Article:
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Moore: Raimondo’s Propaganda Program?

Monday, September 25, 2017

 

Gina Raimondo

Last week, GoLocalProv reported that Governor Gina Raimondo wants her department directors to plan a series of press conferences that highlight all the great things that are happening across the state government to commemorate her first 1,000 days in office.

"We are asking every Cabinet member to plan at least one event highlighting a specific and tangible accomplishment from these 1,000 days,” wrote her chief spokesman Mike Raia in an email to the administration’s department directors.

With that request, Governor Gina Raimondo is, at best, blurring the line between campaign workers and government workers. The people who work for state government are paid by the taxpayers of the state of Rhode Island.

Their jobs are to respond to requests for information and to present that information as objectively as possible. They’re not supposed to spin that information in such a way to make their boss look good.

We Paid For It

Instead, the Governor's press office is apparently operating as a propaganda department since they’re using government resources for campaign purposes.

Planning press conferences with the sole intent of presenting the Governor is a positive light falls under the purview of campaign workers. The Governor should be spending her massive campaign fund on this initiative. 

It’s impossible to argue that the Governor isn’t using the state resources for political purposes, as Common Cause Executive Director John Marion pointed out to GoLocal.

"Governor Raimondo's effort to highlight her "1000th-day" accomplishments is clearly political,” said Marion.

Propaganda?

Folks will argue that Governor Raimondo is hardly the first politician to use the apparatus of state government to her own benefit. But it’s hard to point to a circumstance where this line has been blurred so brazenly. Furthermore, just because other politicians have done something wrong doesn’t make it right.

Against this backdrop, can anyone really be surprised that the state has grown its spending on public relations officers from $4.3 million in 2015 to $5.5 million in 2017, according to a report in The Providence Journal last week. That’s a 25-percent increase in just two years!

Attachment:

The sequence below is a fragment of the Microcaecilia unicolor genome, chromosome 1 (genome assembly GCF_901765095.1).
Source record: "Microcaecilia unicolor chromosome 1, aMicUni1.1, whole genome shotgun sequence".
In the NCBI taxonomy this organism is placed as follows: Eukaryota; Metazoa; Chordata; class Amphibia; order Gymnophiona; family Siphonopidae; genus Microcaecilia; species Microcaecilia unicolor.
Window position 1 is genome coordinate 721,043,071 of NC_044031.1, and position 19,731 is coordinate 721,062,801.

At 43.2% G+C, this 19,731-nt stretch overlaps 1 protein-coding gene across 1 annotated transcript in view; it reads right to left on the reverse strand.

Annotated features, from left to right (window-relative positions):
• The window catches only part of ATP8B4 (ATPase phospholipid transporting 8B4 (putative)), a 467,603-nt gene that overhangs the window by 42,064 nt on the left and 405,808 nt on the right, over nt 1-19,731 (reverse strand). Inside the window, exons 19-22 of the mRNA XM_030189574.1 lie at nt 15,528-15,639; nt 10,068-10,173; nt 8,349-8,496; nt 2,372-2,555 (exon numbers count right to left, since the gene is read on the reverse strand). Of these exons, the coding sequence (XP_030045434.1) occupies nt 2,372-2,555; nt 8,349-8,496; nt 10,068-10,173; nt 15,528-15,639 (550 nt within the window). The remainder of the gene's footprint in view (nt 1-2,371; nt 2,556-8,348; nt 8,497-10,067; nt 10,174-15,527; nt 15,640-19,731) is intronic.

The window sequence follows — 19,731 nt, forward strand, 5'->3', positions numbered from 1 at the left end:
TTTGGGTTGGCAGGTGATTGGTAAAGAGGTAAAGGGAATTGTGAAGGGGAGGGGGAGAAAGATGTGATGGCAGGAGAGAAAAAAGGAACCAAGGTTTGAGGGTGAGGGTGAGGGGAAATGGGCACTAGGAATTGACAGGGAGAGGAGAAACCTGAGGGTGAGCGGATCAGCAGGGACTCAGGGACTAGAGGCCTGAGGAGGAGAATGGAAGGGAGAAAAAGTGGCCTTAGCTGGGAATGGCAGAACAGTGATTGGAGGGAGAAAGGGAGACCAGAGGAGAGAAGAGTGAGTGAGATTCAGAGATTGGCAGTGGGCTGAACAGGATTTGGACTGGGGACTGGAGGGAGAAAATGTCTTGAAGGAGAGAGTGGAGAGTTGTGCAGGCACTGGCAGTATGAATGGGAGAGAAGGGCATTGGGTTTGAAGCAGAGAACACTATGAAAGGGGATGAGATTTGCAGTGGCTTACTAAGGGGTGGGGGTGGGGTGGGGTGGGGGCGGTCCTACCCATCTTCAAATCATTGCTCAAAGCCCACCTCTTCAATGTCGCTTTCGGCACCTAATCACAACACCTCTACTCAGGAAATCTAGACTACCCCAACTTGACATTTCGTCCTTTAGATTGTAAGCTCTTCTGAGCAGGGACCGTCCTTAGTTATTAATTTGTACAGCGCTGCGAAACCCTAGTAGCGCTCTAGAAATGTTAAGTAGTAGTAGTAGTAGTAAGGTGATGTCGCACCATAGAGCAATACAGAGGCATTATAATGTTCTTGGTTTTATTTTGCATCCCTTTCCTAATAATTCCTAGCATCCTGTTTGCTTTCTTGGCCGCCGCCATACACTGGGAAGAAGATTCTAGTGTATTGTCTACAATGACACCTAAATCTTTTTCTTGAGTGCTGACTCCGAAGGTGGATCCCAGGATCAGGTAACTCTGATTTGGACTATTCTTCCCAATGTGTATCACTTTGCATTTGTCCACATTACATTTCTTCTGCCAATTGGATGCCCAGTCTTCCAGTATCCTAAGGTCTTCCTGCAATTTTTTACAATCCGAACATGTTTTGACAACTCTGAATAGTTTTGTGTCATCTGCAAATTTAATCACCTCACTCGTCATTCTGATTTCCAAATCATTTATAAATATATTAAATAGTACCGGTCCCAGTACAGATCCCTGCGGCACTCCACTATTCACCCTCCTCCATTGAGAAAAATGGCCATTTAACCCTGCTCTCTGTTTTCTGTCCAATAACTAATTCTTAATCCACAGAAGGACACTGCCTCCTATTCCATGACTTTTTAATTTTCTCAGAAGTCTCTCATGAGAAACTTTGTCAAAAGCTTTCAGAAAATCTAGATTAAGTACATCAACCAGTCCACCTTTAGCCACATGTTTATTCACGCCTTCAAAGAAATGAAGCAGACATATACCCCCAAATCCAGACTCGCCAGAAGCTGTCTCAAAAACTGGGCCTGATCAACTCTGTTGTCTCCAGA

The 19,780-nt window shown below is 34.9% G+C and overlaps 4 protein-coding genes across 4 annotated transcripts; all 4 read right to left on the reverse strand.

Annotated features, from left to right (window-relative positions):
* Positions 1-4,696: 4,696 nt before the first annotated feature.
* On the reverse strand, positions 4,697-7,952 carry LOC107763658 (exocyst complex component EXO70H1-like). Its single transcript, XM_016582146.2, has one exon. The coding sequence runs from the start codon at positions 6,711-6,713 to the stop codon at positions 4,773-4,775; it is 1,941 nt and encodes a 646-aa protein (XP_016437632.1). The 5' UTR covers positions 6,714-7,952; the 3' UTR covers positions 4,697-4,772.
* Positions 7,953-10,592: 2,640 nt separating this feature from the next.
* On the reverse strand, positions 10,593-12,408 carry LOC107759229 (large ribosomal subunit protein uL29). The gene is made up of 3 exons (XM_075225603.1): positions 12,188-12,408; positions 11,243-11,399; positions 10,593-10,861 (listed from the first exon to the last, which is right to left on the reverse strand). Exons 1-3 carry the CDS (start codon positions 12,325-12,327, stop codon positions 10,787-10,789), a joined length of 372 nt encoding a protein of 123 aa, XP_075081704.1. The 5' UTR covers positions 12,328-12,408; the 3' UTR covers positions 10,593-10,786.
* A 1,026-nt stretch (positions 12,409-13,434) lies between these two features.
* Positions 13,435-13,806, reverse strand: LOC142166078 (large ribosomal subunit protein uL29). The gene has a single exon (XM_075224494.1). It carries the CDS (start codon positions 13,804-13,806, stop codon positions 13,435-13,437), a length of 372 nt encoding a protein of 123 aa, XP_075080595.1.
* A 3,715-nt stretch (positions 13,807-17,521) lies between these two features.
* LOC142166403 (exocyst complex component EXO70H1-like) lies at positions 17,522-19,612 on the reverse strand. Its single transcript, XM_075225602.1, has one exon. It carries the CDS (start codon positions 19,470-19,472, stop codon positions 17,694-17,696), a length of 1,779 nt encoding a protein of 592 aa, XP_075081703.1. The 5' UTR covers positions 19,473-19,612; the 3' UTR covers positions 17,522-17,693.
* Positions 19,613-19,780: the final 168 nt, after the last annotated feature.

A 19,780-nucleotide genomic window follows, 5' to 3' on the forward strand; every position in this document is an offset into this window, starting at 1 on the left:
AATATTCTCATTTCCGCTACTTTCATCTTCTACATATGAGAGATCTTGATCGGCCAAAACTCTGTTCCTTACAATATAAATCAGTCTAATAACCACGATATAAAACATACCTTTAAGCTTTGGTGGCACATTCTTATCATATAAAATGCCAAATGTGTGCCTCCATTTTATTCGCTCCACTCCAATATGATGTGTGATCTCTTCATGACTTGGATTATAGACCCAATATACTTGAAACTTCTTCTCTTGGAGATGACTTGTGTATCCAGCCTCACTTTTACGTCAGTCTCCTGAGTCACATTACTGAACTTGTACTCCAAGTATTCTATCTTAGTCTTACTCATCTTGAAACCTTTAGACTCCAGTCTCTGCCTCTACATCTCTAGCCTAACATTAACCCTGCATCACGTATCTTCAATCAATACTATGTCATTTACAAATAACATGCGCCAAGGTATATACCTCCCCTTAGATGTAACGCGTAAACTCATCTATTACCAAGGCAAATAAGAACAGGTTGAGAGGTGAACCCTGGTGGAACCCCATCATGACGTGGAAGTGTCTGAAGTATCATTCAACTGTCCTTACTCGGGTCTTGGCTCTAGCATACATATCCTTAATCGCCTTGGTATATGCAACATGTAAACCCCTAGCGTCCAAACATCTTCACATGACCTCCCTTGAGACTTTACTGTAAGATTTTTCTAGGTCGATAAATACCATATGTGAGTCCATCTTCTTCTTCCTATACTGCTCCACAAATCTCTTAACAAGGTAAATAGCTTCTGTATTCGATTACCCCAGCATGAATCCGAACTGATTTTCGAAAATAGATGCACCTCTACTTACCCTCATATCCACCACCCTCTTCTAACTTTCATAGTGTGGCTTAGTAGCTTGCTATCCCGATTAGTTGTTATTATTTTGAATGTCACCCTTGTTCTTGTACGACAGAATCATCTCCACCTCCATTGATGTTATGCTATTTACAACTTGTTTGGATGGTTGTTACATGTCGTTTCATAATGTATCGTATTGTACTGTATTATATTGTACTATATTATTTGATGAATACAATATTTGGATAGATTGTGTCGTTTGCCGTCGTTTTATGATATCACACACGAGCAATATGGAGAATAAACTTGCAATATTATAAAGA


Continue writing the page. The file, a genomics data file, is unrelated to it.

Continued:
And is it any wonder that the least political branch of government, the judicial branch, has just two public relations specialists working in it? (While it may take a great deal of politics to become a judge, there is infinitely less politics played by that branch of government given how the length of judicial appointments.) Unsurprisingly, the answers to questions to the judicial branch’s spokespeople tend to be the least political or fluffy.

Stop the Spin

Of course, it’s highly idealistic to believe that the state government’s spokespeople should operate like Joe Friday from Dragnet and give us “just the facts”. But in case anyone hasn’t noticed, Rhode Island is a highly cynical place. We could use a heavy dose of idealism around here. It would serve us well.

Of course, we need good public relations officers in state government. But we don’t need them acting like spin doctors who serve their bosses and not the taxpayers. Just give us the facts. And we don’t need dog and pony shows. Let’s not come up with phony reasons to hold press conferences. We deserve better.

Russell J. Moore has worked on both sides of the desk in Rhode Island media, both for newspapers and on political campaigns. Send him an email at [email protected]. Follow him on twitter @russmoore713.

 

Overtime Costs for Governor Raimondo’s Security Jan 1, 2015 to June 24, 2017

 

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